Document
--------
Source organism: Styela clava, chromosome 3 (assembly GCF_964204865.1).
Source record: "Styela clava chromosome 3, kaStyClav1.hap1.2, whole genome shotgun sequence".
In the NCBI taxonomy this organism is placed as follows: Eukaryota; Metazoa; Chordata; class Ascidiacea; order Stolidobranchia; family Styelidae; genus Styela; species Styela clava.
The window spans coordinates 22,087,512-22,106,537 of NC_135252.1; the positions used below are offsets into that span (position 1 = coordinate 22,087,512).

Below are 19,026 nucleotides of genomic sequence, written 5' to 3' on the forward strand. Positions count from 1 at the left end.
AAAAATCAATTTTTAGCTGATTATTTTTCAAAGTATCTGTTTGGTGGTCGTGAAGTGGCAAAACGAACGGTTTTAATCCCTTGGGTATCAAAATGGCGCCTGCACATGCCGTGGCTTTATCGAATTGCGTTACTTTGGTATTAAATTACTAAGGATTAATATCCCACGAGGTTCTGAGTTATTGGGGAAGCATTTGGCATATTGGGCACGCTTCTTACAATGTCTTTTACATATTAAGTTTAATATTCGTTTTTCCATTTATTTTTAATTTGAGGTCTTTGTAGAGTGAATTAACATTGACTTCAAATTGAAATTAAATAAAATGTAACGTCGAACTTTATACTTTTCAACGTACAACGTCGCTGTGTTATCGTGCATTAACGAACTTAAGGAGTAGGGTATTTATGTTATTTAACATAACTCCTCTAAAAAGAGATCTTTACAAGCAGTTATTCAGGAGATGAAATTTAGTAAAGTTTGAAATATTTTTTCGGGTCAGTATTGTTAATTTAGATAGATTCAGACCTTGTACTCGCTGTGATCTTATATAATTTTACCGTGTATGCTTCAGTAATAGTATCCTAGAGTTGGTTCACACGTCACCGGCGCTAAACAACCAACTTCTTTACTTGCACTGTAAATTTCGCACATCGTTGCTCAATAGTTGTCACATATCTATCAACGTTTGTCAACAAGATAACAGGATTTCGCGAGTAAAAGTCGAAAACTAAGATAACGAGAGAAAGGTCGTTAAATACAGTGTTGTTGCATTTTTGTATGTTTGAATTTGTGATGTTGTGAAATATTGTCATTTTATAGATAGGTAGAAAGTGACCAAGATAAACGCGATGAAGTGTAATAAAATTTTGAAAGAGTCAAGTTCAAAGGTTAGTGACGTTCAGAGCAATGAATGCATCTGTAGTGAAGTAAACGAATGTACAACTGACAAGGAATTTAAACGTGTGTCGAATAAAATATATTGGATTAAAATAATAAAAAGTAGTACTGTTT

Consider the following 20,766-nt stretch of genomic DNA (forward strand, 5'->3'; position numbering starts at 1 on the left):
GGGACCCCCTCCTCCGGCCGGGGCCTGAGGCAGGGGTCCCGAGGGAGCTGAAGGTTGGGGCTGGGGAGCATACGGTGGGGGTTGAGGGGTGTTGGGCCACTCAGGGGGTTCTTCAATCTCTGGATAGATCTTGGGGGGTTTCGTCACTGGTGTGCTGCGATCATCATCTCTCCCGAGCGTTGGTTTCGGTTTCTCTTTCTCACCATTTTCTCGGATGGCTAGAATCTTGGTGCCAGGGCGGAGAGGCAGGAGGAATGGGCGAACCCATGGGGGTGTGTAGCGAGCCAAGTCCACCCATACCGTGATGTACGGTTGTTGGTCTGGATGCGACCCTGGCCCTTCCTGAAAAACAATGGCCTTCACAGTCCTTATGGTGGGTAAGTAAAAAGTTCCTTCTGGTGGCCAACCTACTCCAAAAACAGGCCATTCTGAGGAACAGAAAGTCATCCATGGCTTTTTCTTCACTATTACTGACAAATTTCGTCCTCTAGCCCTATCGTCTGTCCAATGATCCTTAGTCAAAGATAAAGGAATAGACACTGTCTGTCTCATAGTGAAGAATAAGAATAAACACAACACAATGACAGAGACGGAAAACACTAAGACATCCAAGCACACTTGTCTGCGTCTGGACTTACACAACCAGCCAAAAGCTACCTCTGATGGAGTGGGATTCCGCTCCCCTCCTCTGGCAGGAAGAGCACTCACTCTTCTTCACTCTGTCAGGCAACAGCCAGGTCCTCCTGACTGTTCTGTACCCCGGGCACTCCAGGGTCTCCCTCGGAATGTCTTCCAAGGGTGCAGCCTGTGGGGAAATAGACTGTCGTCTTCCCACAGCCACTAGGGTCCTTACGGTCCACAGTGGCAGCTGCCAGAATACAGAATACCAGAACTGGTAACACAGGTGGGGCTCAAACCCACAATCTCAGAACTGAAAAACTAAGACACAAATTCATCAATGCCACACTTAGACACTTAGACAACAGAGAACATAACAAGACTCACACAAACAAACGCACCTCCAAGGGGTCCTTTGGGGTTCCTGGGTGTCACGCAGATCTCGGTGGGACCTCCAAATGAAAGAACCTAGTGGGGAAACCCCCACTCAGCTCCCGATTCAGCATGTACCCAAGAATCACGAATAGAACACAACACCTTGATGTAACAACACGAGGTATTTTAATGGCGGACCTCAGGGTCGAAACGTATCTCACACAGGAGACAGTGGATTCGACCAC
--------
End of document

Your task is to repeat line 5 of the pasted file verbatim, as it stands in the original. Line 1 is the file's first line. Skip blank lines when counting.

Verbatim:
Below are 19,026 nucleotides of genomic sequence, written 5' to 3' on the forward strand. Positions count from 1 at the left end.